Du Nord Craft Spirits, which had already switched to making hand sanitizer after COVID-19 orders shut down tasting rooms, is now adding food and supplies donation center to its menu.

One of the few black-owned distilleries in the country, the Longfellow business, like many others in the neighborhood, was damaged early last Friday during riots after the death of George Floyd.

Several fires were set inside the Minneapolis distillery’s warehouse.

“The spot of the fire has now been converted into a community asset,” said owner Chris Montana. “There’s so much life in that space right now.”

Across the Twin Cities metro area, many small businesses — including those that have been damaged in recent riots after the killing of George Floyd — have started to collect and distribute food and other essential items to communities where stores may have been shut down due to vandalism or boarded up out of precaution.

Du Nord, which is located just a few blocks south of the police’s Third Precinct that was the epicenter of the riots last week, had at first helped store overflow donations from a drive organized by eatery Pimento Jamaican Kitchen. But after Montana noticed some residents had begun to start a donation campaign in a nearby parking lot, he decided the cleaned-out warehouse could become the site of its own donation drive.

“Why not?” he said. “We are in a position that we could do it. We can’t do anything else.”

Now the entire distillery, including the undamaged cocktail room, which is being used as a volunteer lounge, has been transformed with pallets of supplies and the constant buzz of activity since the drop-off and pickup drive began this week.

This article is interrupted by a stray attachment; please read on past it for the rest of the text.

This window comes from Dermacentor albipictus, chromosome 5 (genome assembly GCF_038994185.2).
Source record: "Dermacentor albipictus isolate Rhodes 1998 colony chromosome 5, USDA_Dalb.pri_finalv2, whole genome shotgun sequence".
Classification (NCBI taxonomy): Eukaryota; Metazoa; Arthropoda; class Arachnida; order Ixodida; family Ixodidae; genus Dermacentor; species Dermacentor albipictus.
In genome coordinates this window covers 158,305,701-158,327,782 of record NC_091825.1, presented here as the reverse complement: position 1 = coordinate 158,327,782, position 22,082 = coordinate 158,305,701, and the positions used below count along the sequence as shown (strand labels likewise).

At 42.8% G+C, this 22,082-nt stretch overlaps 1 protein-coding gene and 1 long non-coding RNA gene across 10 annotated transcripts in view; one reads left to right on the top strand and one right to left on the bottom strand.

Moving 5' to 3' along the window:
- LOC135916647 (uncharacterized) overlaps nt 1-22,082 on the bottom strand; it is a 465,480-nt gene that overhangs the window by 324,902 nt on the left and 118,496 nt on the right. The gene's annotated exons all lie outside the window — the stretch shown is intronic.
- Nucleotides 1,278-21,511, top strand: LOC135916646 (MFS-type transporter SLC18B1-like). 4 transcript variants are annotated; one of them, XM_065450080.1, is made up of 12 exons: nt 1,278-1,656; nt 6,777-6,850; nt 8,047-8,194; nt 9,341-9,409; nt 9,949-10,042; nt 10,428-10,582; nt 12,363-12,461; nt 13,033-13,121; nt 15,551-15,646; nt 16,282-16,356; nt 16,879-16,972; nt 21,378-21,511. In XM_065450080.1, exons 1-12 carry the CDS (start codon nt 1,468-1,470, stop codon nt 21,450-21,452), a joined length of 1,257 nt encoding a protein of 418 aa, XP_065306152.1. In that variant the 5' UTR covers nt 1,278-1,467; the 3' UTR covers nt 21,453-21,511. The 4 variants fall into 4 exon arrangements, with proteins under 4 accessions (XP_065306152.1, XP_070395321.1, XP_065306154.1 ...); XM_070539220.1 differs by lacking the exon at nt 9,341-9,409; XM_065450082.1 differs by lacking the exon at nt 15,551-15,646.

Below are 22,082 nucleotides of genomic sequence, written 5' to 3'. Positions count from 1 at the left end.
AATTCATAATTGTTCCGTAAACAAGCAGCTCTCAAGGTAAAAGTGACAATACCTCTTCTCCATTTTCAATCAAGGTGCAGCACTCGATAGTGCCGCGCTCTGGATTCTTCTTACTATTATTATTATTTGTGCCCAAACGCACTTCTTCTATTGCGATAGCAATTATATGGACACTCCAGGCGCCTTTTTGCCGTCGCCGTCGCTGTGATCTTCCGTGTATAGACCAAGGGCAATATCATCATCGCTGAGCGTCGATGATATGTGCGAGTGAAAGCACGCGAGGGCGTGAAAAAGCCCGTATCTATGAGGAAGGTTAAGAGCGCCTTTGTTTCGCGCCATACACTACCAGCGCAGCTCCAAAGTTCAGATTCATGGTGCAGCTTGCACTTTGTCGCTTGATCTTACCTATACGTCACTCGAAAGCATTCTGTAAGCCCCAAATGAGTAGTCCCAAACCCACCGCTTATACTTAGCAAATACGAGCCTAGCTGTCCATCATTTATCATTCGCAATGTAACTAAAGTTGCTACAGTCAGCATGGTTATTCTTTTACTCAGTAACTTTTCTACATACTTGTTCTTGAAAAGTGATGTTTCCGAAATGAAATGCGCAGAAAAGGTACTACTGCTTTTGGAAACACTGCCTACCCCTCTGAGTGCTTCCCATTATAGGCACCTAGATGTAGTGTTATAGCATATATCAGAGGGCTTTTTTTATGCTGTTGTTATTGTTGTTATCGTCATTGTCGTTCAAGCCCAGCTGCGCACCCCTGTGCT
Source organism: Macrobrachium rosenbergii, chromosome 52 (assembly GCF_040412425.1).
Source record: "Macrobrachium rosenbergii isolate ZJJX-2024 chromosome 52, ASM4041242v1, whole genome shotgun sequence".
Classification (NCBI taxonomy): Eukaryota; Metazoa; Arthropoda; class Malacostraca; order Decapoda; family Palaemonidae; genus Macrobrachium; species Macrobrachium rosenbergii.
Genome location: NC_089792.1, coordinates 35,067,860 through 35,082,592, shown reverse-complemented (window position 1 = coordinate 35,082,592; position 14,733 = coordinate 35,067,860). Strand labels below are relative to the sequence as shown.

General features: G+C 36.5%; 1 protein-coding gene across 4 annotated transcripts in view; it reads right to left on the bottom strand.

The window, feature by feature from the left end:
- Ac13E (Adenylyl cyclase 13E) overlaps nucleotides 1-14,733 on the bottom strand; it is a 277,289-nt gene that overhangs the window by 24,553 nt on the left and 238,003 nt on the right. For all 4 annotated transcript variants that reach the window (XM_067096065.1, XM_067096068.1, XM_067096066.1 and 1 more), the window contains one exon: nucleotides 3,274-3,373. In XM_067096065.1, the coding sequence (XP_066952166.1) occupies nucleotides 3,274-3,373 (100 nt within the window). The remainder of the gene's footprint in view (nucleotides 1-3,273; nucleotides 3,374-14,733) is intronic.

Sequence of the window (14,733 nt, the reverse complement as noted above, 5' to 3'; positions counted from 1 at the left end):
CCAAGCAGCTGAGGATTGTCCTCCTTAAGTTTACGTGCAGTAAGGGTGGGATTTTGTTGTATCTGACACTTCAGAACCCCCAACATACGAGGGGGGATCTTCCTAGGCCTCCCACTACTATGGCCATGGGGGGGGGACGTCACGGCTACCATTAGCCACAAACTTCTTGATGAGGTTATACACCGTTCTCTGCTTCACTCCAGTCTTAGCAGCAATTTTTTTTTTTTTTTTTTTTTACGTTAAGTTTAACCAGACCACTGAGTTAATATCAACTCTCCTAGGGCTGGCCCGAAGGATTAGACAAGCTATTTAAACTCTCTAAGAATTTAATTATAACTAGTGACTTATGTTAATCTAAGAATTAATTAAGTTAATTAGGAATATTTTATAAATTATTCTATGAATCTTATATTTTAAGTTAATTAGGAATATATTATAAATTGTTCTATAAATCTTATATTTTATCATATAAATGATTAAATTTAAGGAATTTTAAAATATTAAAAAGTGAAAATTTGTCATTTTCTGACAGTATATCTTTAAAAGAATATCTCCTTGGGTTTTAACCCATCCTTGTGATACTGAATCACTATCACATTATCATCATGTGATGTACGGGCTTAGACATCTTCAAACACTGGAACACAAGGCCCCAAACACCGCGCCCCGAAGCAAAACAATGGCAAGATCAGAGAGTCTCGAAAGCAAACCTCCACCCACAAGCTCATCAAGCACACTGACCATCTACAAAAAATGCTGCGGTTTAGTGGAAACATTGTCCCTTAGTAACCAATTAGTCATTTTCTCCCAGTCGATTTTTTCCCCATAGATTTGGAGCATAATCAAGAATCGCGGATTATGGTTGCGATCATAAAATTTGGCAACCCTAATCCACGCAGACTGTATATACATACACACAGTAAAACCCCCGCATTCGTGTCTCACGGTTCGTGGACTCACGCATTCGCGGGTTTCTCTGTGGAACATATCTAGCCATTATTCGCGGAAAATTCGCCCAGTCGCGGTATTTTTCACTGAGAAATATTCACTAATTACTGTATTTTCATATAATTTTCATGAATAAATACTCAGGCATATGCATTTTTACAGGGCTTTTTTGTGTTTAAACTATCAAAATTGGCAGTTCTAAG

“It looks like a beehive in there,” Montana said.

Molly Hoskin, founder of Samadhi Yoga Mpls, rode her bike down Lake Street on Saturday to take stock of how riots had left numerous businesses along the corridor destroyed.

“With COVID going on, it already was a tough situation with food,” she said. “Everything was closed or destroyed, and I was just thinking, ‘What are folks going to do?’”

The Longfellow part of south Minneapolis and about eight other neighborhoods have nearly become a food desert in the wake of large grocery chains and small markets being damaged. As of Wednesday, more than 360 businesses across the Twin Cities had been vandalized, looted or had doors and windows smashed, according to a Star Tribune database.

Samadhi’s studio is on S. 27th Avenue in the Ivy Arts Building, which suffered damage to its front entrance and second floor. Hoskin created a Facebook event Saturday night to collect supplies for residents on the front lawn of the building. The community response the next day was overwhelming, she said.

Deliveries were nonstop, with an estimated 500 bags of groceries donated and mountains of other supplies, she said.

“It took up the whole lawn. … We ended up having to reallocate some stuff to other donation sites,” Hoskin said.

Many businesses in the Twin Cities have already had to make significant changes to their services or products as a result of the coronavirus pandemic, and the recent riots have made trying to stabilize even more complicated.

“It’s been hard,” said Hoskin, who started her studio last year to try to provide clients with an inclusive space to practice yoga.

At Du Nord, the fires and resulting water damage from the sprinklers caused about $100,000 worth of damage to the distillery’s inventory and equipment. The repair costs could end up being a lot more due to delayed future production, Montana said.

While figuring out the future of his own business, Montana is keeping his eye on helping the community. In addition to the collection of food and hygiene products, Du Nord has also started a fund to help other businesses that may not have insurance to rebuild. The fund has already raised close to $250,000. Though not exclusive, the fund is targeted to help minority-owned businesses.

“I ask myself, would this be worth it?” said Montana, referring to the damage and rebuilding that will need to happen for Du Nord and other businesses in the community. “If it meant that we can plant a flag in the moment, and tell our kids that this is when there was change, yes, it would.”